No, I Will Not Agree to Disagree: The Prevalence of Platitudes in Disability Social Justice Discourse

I’ve never liked the phrase “agree to disagree” Much of this just stems from my self-absorbed desire to be right and acknowledged as being right. In practice, it does have some practical value, particularly when dealing with someone whose ideals are diametrically opposed to your own. Sometimes it’s just easier to not discuss some topics with certain people to avoid blow out fights that will never be resolved.

That is not to say that people should agree to disagree in all circumstances where there are ideological disagreements or social change would never happen but I think it holds a valid place in scenarios where the disagreements don’t lead to the continuation of oppressive or dangerous outcomes. Like deciding not to discuss the economy with your conservative uncle at Thanksgiving dinner.

I am instead going to talk about the use of “we should agree to disagree” where people’s ideals are generally aligned but one party doesn’t want to deal with the reality of the situation.

I see this quite a bit in discussions between disabled people online.

The scene:

A frank discussion of a specific social justice issue pertaining to disability is taking place. People are describing the reality of the negative impact of a particular oppression (ex. silencing the voices of disabled people in favour of nondisabled voices or the very real social rejection of disabled people by nondisabled peers)

Enter into this scene a disabled person (we’ll call them the late comer) who often self declares as “not wanting to deal with negativity” who then tries to refocus the conversation not on solutions but rather a generalized feel good statement like “I want to believe that human relationships are based on love and respect and disability shouldn’t have negative consequences in this scenario” This is usually followed up by an anecdotal story where a nondisabled person didn’t reject a personal relationship with a disabled person. This anecdote is then defended as the norm.

When the other disabled people not only share their own stories of rejection but present evidence that social exclusion and rejection is widespread. The concept of agreeing to disagree is floated by the late comer who just wants to believe in the goodness of people.

I humbly dissent. The issue with this scenario is that everyone is generally on the same page in that even the late comer, likely wants a better world for disabled people and are likely aware that the world is far from equal for us at the moment. I however have very little tolerance for people who enter activist spaces and offer platitudes as though they are solutions. It’s the ignore the problem and it will go away method. It is also entirely ineffective.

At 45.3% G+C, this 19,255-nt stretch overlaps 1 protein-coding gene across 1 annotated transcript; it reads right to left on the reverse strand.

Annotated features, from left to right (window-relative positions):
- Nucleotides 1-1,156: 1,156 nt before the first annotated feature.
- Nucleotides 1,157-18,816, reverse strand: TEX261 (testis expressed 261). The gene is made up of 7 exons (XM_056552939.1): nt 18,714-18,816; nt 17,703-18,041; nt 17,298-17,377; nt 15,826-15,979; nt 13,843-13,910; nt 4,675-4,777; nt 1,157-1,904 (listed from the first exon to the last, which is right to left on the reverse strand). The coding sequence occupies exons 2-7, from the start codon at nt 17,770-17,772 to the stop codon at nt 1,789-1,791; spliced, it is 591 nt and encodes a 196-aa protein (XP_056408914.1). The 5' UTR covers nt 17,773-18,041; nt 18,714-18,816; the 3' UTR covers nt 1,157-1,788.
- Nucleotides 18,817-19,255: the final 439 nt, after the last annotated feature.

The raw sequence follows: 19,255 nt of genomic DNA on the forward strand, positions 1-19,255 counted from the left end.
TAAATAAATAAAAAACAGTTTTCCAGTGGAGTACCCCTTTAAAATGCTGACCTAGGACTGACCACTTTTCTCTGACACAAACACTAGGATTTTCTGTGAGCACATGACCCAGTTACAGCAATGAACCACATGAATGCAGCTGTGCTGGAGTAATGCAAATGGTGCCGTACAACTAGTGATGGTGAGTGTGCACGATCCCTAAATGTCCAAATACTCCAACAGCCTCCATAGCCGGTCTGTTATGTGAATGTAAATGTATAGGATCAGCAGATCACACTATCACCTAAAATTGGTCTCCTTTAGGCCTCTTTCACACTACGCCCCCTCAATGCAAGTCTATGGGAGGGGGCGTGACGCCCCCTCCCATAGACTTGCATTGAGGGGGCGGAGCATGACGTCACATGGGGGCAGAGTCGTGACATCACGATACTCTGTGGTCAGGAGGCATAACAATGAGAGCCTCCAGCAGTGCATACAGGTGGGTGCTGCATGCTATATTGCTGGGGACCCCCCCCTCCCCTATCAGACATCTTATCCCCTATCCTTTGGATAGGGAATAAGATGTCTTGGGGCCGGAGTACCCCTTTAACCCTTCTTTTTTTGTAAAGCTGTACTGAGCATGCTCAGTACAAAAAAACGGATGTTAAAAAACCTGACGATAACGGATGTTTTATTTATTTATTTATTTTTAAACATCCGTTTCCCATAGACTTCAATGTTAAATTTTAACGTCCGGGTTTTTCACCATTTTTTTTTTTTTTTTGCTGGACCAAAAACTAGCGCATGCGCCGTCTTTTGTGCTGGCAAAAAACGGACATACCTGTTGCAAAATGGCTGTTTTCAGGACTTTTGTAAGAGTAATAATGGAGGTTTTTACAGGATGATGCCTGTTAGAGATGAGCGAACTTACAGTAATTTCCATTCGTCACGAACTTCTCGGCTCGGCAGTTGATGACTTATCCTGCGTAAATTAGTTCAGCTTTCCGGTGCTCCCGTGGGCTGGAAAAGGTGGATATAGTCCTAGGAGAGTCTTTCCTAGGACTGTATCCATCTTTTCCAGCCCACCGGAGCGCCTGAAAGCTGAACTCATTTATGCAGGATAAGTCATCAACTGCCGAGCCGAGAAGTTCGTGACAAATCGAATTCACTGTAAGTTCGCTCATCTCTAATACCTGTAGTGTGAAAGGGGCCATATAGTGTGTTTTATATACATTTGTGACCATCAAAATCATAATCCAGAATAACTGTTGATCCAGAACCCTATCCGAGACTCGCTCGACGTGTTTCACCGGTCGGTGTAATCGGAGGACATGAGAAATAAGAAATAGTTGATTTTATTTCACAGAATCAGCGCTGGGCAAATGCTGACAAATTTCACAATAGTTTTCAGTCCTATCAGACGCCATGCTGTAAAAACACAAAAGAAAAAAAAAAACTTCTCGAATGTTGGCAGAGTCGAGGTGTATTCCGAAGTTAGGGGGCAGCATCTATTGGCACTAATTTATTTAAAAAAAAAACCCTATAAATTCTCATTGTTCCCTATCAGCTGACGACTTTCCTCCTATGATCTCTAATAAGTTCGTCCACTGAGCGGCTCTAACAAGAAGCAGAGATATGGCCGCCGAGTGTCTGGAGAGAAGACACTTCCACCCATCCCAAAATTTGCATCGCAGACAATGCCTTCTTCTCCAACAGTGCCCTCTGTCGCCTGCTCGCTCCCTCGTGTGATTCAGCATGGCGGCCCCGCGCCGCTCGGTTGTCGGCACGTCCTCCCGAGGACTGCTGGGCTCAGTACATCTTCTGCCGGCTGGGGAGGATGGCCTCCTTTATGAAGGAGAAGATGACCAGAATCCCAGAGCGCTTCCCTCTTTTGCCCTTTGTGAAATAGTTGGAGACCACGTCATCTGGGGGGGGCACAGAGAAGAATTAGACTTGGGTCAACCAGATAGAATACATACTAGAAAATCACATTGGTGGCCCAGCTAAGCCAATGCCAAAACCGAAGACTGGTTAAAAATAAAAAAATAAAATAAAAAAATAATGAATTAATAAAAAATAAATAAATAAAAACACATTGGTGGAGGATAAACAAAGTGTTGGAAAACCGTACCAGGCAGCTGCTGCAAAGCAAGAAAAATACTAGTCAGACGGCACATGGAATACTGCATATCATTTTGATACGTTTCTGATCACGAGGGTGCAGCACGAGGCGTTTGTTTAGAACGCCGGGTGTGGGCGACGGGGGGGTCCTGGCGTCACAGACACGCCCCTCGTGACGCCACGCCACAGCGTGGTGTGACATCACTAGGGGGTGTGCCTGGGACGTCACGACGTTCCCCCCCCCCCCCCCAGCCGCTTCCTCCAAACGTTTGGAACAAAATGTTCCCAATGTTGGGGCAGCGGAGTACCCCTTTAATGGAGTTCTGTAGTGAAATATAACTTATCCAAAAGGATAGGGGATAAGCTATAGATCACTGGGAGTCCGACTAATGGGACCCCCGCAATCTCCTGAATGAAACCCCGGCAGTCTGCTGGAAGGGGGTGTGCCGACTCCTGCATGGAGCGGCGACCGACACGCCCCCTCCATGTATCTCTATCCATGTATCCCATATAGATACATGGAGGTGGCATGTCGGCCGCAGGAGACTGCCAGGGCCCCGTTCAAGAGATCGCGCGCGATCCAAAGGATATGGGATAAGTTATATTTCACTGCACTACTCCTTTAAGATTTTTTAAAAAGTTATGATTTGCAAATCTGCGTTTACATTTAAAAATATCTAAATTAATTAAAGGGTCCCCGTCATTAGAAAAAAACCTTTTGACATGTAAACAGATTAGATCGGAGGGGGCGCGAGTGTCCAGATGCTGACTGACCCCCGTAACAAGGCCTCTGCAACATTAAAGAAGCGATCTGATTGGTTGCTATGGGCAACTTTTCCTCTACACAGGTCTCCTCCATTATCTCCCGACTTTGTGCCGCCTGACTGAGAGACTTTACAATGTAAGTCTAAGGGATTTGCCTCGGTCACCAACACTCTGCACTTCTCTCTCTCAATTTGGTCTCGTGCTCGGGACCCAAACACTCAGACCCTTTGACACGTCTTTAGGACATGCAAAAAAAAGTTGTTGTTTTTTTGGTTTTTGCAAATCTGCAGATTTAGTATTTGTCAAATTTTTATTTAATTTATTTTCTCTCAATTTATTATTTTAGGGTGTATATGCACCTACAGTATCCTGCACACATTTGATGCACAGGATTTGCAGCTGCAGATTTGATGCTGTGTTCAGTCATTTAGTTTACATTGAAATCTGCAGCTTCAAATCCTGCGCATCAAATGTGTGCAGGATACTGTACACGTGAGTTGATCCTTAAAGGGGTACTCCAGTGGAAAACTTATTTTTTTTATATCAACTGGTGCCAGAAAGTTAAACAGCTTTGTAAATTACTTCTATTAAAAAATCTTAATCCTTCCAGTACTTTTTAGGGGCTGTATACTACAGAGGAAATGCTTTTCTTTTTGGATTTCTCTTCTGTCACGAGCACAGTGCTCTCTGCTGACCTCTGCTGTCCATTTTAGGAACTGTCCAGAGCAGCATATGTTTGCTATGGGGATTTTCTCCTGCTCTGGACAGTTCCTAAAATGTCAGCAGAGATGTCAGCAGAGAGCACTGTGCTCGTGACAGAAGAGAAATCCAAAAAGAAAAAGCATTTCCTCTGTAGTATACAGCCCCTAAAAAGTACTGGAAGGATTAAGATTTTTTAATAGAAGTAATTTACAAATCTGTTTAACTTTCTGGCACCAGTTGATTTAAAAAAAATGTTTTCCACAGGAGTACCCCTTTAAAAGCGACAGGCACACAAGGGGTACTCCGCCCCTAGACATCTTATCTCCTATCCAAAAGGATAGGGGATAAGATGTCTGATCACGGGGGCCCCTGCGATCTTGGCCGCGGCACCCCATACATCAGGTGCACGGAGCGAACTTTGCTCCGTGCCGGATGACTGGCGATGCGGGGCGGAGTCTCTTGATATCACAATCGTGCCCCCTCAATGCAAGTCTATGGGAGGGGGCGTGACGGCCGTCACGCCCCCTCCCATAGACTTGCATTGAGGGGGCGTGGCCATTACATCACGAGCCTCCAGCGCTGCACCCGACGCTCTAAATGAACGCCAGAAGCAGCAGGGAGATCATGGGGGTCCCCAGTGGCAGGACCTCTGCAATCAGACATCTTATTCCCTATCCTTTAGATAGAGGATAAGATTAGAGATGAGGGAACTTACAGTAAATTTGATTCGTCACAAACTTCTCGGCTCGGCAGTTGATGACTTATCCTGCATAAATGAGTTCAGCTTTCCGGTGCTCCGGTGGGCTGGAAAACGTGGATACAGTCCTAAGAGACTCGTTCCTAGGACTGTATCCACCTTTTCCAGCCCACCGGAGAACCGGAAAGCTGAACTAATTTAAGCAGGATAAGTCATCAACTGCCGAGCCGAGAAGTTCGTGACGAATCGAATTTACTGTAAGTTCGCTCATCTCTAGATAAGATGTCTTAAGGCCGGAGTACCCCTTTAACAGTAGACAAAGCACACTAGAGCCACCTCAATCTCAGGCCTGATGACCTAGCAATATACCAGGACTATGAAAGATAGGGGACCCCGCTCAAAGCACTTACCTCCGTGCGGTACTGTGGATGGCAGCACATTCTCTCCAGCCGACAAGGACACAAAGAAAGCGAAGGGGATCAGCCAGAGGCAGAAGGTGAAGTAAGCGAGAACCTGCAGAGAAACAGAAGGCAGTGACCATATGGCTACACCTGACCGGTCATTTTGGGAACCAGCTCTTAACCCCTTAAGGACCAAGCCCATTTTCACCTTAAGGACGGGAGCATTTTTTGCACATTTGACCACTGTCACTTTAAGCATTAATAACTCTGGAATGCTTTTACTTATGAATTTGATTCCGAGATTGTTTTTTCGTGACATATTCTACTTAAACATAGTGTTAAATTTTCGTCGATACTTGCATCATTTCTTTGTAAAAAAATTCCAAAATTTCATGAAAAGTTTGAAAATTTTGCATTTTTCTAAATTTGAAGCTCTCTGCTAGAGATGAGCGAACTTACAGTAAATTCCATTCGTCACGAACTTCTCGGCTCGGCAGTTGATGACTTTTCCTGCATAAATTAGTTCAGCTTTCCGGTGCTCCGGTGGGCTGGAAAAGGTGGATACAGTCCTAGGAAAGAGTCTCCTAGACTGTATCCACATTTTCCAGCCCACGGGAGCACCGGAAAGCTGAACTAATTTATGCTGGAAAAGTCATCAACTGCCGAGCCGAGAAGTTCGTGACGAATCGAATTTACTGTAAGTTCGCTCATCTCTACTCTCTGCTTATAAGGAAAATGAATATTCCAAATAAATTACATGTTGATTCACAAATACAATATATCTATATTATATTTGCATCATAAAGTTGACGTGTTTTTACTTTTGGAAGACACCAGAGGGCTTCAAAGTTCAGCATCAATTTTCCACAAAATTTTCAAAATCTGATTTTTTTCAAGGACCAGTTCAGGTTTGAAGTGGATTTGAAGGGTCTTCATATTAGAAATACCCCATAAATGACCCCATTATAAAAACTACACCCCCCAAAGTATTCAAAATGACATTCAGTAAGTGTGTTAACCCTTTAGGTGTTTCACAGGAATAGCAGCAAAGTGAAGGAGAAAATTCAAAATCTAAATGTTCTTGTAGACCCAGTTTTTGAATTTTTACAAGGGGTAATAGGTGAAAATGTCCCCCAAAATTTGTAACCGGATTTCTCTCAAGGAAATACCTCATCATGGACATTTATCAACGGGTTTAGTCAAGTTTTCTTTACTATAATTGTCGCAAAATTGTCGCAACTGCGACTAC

I will not pretend the world is a better place than it is, in hope that my positivity will become a reality.

This platitude phenomenon was particularly prevalent during #CrippingTheMighty where disabled activists were discussing the poor representation of disabled voices in mediums that purported to represent us. All of a sudden we would get replies like “I just think disabled people need to think positively”.

If you asked for more information or how their response related to the purpose of #CrippingTheMighty you would get more platitudes about positive thinking or that trying hard would lead to success. In this case the platitudes weren’t even focused on the topic at hand.

I suspect these sorts of things happen for a variety of reasons. In the first scenario the person likely feels like generalized discussions of nondisabled people rejecting people with disabilities somehow reflects on their anecdotal story that doesn’t match the dominant narrative. The idea that people leave disabled people with disabilities is uncomfortable and they may not want to contemplate what that might mean in their lives.

In terms of people who just throw random platitudes into activist discussions to try and shut them down, the cause is harder to pin down. A lot of it is likely getting involved in a conversation they haven’t taken the time to fully understand.

I also think that the excessive use of platitudes in disability discourse by disabled people is tied to an internalization of oppression. Many of us grew up in situations where we were denied accommodation or had it overtly suggested that not taking advantage of available accommodations proves that we are weak and to get by without does us credit. This go along to get along mentality is valorized. If we live a life with no or few accommodations we are told that we are better and stronger than those who do need and use them.